mTOR: A protein kinase switching between life and death

Laura Asnaghi, Paola Bruno, Marcella Priulla, Angelo Nicolin

Research output: Contribution to journalArticle

Abstract

The mammalian target of rapamycin (mTOR) is a central regulator of ribosome biogenesis, protein synthesis, cell growth and neurite plasticity. The mTOR kinase controls the translation machinery, in response to amino acids and growth factors, via activation of p70 ribosomal S6 kinase (p70S6K) and inhibition of eIF-4E binding protein (4E-BP1). The mTOR protein belongs to the PI3K pathway activated by insulin, nutrients and growth factors. The PI3K pathway involves the Akt kinase, an upstream regulator of mTOR. Rapamycin is a potent immunosuppressant and investigational anticancer drug, which inhibits mTOR, blocking protein synthesis and arresting the cell cycle in G1 phase. A wide body of evidence supports the role of mTOR in cell signaling related to cell growth and proliferation. Nevertheless, our recent findings have revealed that mTOR may be also involved in a signaling pathway activated by microtubule-damaging drugs, including taxol and nocodazole. It is known that agents affecting the integrity of microtubules activate apoptotic program by inducing phosphorylation and inactivation of the antiapoptotic Bcl-2 protein in G2-M phase. We have some evidence that mTOR is involved in the enzymatic cascade that, starting from damaged microtubules, induces downstream phosphorylation of the Bcl-2 protein. We also found that the level of activity of Akt can regulate Bcl-2 phosphorylation, through the mTOR kinase. Since mTOR activation by survival signals occurs in G1 phase and damaged microtubules activate proapoptotic signals in G2-M phase, we suggest that mTOR might mediate these two different pathways in two different phases of the cell cycle.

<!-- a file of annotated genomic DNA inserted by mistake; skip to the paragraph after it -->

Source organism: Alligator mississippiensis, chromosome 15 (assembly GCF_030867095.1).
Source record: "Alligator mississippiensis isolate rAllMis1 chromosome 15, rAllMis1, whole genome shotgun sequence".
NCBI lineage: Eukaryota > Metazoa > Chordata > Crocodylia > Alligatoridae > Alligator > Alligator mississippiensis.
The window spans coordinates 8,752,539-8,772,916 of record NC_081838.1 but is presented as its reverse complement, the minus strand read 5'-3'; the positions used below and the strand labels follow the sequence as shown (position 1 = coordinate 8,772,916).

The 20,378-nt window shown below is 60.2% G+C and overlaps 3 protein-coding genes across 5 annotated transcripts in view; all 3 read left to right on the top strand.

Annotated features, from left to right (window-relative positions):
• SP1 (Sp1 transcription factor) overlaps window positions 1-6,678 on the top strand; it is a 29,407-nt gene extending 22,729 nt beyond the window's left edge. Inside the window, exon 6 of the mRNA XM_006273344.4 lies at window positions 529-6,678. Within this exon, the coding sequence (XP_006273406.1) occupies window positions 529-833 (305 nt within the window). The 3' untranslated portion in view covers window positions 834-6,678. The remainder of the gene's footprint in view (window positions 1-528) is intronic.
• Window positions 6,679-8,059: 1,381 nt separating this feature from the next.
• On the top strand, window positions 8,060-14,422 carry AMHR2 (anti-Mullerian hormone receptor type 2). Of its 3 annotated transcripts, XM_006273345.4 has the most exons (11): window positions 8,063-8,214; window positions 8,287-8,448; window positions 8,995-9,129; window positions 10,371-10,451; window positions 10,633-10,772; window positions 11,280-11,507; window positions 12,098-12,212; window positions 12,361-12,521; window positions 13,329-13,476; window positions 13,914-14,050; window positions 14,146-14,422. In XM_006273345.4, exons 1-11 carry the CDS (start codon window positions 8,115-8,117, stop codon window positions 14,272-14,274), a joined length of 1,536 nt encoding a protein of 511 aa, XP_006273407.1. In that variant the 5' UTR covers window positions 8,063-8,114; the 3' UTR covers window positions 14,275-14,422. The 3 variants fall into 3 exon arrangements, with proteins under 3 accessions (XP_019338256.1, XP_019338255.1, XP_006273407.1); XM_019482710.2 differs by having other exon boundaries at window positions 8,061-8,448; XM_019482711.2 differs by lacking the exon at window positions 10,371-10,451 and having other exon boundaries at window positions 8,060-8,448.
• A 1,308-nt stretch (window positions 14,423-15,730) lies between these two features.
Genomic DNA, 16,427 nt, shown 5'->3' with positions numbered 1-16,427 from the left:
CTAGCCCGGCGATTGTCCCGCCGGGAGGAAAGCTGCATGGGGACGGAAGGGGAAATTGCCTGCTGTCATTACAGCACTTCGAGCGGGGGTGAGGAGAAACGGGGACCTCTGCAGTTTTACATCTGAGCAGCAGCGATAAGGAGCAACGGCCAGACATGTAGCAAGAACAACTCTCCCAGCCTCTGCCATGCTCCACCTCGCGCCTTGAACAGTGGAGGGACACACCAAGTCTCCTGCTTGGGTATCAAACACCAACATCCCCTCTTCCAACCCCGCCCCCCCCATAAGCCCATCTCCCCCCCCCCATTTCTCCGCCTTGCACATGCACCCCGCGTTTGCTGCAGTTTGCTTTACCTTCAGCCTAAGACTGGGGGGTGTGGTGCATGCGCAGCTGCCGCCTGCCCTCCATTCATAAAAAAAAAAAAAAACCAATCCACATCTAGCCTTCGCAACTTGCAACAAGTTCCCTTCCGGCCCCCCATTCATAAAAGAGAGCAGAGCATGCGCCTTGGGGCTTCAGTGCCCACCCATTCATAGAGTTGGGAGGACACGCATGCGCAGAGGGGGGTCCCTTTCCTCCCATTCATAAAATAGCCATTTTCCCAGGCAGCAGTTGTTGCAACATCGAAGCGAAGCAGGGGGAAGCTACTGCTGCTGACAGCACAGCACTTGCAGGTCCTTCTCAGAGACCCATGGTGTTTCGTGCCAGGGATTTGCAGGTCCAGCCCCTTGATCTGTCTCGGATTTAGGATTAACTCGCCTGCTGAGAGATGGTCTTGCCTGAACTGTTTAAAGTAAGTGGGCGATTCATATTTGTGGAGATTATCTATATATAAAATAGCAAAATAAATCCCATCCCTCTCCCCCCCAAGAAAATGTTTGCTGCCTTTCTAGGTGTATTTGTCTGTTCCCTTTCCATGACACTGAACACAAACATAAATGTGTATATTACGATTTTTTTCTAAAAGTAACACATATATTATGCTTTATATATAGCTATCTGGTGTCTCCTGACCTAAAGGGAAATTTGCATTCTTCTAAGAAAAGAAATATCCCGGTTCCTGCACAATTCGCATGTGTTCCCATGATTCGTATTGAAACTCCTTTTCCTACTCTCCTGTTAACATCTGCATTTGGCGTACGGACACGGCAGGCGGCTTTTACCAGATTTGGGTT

Original languageEnglish (US)
Pages (from-to)545-549
Number of pages5
JournalPharmacological Research
Volume50
Issue number6
DOIs
Publication statusPublished - Dec 2004
Externally publishedYes

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Keywords

  • Apoptosis
  • Cell cycle
  • Microtubules
  • mTOR
  • Rapamycin

ASJC Scopus subject areas

  • Pharmacology

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